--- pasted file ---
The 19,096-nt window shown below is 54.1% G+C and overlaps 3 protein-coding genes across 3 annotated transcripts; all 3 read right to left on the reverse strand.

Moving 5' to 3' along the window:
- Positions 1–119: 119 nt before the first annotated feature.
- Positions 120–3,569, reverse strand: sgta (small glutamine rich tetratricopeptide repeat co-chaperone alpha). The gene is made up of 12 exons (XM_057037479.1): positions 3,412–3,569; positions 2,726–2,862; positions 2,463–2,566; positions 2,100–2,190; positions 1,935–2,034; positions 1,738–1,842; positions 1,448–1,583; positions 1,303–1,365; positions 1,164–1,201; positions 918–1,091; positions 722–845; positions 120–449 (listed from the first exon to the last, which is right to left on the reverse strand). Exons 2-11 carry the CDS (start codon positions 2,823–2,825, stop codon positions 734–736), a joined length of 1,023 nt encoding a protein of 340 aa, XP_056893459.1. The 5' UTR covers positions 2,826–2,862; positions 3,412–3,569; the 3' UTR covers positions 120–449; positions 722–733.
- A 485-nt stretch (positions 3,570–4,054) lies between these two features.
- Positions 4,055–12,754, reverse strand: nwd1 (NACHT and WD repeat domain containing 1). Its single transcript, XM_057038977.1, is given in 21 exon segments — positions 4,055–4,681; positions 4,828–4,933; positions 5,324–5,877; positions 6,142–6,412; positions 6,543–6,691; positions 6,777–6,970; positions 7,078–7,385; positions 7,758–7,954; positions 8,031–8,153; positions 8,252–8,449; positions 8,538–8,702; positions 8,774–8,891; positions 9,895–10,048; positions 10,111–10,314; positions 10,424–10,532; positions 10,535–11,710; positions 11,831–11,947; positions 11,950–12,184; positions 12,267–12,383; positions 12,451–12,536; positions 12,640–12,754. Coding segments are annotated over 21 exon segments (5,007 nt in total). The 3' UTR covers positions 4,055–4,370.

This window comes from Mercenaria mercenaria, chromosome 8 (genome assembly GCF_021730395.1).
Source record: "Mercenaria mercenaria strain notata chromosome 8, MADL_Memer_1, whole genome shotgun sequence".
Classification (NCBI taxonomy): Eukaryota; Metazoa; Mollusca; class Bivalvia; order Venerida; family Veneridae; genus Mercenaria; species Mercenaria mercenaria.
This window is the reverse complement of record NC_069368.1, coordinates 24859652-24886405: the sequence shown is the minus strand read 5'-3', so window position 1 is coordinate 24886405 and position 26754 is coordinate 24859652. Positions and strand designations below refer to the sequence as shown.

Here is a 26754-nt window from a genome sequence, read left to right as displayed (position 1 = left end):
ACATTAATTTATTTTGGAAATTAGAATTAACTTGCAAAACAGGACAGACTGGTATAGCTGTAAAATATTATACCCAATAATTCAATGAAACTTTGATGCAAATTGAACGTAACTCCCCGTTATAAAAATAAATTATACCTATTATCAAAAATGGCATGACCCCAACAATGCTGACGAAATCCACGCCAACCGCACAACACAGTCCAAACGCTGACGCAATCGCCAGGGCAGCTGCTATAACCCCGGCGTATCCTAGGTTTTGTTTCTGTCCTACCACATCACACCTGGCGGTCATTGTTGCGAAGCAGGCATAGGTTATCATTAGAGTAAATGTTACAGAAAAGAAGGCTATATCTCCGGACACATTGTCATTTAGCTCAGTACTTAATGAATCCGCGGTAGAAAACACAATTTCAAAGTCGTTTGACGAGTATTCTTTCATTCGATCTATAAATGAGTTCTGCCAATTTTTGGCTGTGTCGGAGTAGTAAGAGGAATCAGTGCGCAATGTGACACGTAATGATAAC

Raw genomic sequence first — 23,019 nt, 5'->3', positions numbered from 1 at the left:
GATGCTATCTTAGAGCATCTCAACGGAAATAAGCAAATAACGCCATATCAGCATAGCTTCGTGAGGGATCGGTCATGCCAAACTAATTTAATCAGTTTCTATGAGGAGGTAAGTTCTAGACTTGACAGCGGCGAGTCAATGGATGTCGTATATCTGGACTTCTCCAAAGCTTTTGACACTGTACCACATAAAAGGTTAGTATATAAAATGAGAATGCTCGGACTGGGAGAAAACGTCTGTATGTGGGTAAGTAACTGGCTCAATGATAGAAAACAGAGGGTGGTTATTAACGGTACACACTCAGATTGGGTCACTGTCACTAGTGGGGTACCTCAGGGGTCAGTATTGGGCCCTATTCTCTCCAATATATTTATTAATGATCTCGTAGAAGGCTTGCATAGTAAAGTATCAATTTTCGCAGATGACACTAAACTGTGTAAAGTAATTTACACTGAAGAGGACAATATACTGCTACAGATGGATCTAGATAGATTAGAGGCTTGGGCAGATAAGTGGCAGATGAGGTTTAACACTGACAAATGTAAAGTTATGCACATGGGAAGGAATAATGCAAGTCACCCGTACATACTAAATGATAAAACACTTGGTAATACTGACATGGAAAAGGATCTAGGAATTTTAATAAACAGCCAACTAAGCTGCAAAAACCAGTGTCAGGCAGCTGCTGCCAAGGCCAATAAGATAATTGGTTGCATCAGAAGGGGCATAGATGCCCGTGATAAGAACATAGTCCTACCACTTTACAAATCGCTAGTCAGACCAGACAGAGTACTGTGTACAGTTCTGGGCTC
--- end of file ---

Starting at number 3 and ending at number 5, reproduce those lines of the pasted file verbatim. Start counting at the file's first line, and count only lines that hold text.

- Positions 1–119: 119 nt before the first annotated feature.
- Positions 120–3,569, reverse strand: sgta (small glutamine rich tetratricopeptide repeat co-chaperone alpha). The gene is made up of 12 exons (XM_057037479.1): positions 3,412–3,569; positions 2,726–2,862; positions 2,463–2,566; positions 2,100–2,190; positions 1,935–2,034; positions 1,738–1,842; positions 1,448–1,583; positions 1,303–1,365; positions 1,164–1,201; positions 918–1,091; positions 722–845; positions 120–449 (listed from the first exon to the last, which is right to left on the reverse strand). Exons 2-11 carry the CDS (start codon positions 2,823–2,825, stop codon positions 734–736), a joined length of 1,023 nt encoding a protein of 340 aa, XP_056893459.1. The 5' UTR covers positions 2,826–2,862; positions 3,412–3,569; the 3' UTR covers positions 120–449; positions 722–733.
- A 485-nt stretch (positions 3,570–4,054) lies between these two features.